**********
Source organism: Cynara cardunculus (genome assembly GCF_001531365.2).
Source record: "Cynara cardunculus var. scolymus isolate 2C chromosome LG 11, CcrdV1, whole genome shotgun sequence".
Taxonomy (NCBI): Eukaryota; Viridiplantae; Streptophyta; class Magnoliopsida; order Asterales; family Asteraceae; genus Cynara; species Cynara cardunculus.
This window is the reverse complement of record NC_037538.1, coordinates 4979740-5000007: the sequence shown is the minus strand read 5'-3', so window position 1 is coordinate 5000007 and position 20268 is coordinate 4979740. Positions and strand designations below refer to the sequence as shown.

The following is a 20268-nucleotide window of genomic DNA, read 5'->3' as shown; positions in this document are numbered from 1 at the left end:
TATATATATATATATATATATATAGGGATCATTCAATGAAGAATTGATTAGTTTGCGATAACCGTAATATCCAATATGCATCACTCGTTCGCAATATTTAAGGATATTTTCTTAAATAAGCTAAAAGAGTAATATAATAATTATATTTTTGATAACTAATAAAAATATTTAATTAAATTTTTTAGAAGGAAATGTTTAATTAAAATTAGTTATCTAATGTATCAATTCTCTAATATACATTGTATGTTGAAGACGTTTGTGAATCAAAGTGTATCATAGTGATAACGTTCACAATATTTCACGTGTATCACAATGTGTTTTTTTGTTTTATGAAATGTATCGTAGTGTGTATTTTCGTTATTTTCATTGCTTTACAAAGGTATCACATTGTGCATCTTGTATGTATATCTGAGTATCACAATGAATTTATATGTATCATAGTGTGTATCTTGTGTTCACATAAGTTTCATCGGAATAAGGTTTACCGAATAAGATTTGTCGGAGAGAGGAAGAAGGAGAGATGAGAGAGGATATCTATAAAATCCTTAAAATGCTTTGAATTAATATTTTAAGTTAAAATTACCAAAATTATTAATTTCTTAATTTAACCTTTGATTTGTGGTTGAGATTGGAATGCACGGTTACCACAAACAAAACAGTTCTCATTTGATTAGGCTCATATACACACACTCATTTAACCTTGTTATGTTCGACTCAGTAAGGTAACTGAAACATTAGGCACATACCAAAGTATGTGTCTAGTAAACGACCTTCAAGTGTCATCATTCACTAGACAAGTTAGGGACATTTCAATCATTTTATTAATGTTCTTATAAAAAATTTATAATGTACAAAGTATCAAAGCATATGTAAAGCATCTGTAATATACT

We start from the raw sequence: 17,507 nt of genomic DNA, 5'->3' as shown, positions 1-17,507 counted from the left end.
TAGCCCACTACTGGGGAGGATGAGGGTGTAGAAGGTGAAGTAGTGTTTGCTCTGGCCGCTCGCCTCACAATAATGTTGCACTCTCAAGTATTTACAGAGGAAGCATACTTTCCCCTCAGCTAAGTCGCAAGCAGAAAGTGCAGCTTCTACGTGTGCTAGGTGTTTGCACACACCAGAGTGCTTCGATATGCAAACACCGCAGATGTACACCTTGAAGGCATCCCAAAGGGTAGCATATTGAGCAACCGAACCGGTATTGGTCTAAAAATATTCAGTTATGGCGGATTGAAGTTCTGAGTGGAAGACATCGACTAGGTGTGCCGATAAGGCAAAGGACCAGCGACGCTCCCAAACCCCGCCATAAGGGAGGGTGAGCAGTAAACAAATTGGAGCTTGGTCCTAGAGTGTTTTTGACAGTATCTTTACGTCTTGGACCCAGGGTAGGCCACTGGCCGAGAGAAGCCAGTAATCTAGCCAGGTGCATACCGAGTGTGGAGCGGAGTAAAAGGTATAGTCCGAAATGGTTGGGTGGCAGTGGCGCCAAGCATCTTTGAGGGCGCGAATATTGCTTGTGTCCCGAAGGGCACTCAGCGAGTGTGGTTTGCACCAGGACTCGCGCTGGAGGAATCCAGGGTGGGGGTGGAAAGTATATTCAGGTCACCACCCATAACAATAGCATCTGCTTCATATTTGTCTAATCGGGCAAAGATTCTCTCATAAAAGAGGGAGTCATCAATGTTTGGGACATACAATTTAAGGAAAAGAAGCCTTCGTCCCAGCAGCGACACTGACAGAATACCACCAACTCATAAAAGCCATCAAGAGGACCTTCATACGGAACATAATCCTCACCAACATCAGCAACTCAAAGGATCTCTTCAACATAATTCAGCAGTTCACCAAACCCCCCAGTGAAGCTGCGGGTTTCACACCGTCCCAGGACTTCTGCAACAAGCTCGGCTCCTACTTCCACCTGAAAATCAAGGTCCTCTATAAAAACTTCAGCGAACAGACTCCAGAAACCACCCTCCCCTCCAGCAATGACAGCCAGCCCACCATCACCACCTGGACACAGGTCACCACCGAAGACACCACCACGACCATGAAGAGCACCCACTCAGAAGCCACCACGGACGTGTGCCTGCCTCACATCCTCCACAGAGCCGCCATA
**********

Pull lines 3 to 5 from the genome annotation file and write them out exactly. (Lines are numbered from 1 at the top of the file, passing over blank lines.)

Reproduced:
Taxonomy (NCBI): Eukaryota; Viridiplantae; Streptophyta; class Magnoliopsida; order Asterales; family Asteraceae; genus Cynara; species Cynara cardunculus.
This window is the reverse complement of record NC_037538.1, coordinates 4979740-5000007: the sequence shown is the minus strand read 5'-3', so window position 1 is coordinate 5000007 and position 20268 is coordinate 4979740. Positions and strand designations below refer to the sequence as shown.

The following is a 20268-nucleotide window of genomic DNA, read 5'->3' as shown; positions in this document are numbered from 1 at the left end: